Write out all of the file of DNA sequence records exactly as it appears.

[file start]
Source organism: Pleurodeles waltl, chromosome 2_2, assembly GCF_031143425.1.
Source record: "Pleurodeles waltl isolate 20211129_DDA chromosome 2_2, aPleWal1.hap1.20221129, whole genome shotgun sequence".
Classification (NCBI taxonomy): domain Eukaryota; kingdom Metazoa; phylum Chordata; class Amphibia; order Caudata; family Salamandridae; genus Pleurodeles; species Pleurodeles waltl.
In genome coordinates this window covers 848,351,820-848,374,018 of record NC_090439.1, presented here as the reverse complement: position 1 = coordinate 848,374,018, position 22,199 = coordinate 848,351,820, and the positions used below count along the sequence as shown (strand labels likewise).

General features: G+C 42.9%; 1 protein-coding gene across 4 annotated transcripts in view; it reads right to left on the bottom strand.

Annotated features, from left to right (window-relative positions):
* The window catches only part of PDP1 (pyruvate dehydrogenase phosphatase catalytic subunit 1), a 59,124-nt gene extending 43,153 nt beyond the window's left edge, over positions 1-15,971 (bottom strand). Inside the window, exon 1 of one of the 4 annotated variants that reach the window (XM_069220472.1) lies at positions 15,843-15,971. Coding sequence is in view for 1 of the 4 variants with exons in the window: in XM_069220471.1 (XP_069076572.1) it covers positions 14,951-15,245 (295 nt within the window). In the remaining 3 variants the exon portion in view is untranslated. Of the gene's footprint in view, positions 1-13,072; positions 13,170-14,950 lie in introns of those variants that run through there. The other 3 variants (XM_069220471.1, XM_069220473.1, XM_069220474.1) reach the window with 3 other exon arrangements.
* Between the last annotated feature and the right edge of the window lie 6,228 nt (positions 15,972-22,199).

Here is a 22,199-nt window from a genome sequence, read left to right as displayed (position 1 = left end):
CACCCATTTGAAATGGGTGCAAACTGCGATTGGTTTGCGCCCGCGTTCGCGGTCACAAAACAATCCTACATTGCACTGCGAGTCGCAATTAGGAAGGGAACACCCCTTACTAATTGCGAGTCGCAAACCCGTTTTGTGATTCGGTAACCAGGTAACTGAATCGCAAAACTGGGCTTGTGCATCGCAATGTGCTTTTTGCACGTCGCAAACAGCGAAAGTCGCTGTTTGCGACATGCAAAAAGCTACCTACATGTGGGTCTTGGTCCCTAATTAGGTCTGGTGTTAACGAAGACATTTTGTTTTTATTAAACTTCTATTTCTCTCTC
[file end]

Source organism: Pleurodeles waltl, chromosome 2_2, assembly GCF_031143425.1.
Source record: "Pleurodeles waltl isolate 20211129_DDA chromosome 2_2, aPleWal1.hap1.20221129, whole genome shotgun sequence".
Classification (NCBI taxonomy): domain Eukaryota; kingdom Metazoa; phylum Chordata; class Amphibia; order Caudata; family Salamandridae; genus Pleurodeles; species Pleurodeles waltl.
In genome coordinates this window covers 848,351,820-848,374,018 of record NC_090439.1, presented here as the reverse complement: position 1 = coordinate 848,374,018, position 22,199 = coordinate 848,351,820, and the positions used below count along the sequence as shown (strand labels likewise).

General features: G+C 42.9%; 1 protein-coding gene across 4 annotated transcripts in view; it reads right to left on the bottom strand.

Annotated features, from left to right (window-relative positions):
* The window catches only part of PDP1 (pyruvate dehydrogenase phosphatase catalytic subunit 1), a 59,124-nt gene extending 43,153 nt beyond the window's left edge, over positions 1-15,971 (bottom strand). Inside the window, exon 1 of one of the 4 annotated variants that reach the window (XM_069220472.1) lies at positions 15,843-15,971. Coding sequence is in view for 1 of the 4 variants with exons in the window: in XM_069220471.1 (XP_069076572.1) it covers positions 14,951-15,245 (295 nt within the window). In the remaining 3 variants the exon portion in view is untranslated. Of the gene's footprint in view, positions 1-13,072; positions 13,170-14,950 lie in introns of those variants that run through there. The other 3 variants (XM_069220471.1, XM_069220473.1, XM_069220474.1) reach the window with 3 other exon arrangements.
* Between the last annotated feature and the right edge of the window lie 6,228 nt (positions 15,972-22,199).

Here is a 22,199-nt window from a genome sequence, read left to right as displayed (position 1 = left end):
CACCCATTTGAAATGGGTGCAAACTGCGATTGGTTTGCGCCCGCGTTCGCGGTCACAAAACAATCCTACATTGCACTGCGAGTCGCAATTAGGAAGGGAACACCCCTTACTAATTGCGAGTCGCAAACCCGTTTTGTGATTCGGTAACCAGGTAACTGAATCGCAAAACTGGGCTTGTGCATCGCAATGTGCTTTTTGCACGTCGCAAACAGCGAAAGTCGCTGTTTGCGACATGCAAAAAGCTACCTACATGTGGGTCTTGGTCCCTAATTAGGTCTGGTGTTAACGAAGACATTTTGTTTTTATTAAACTTCTATTTCTCTCTC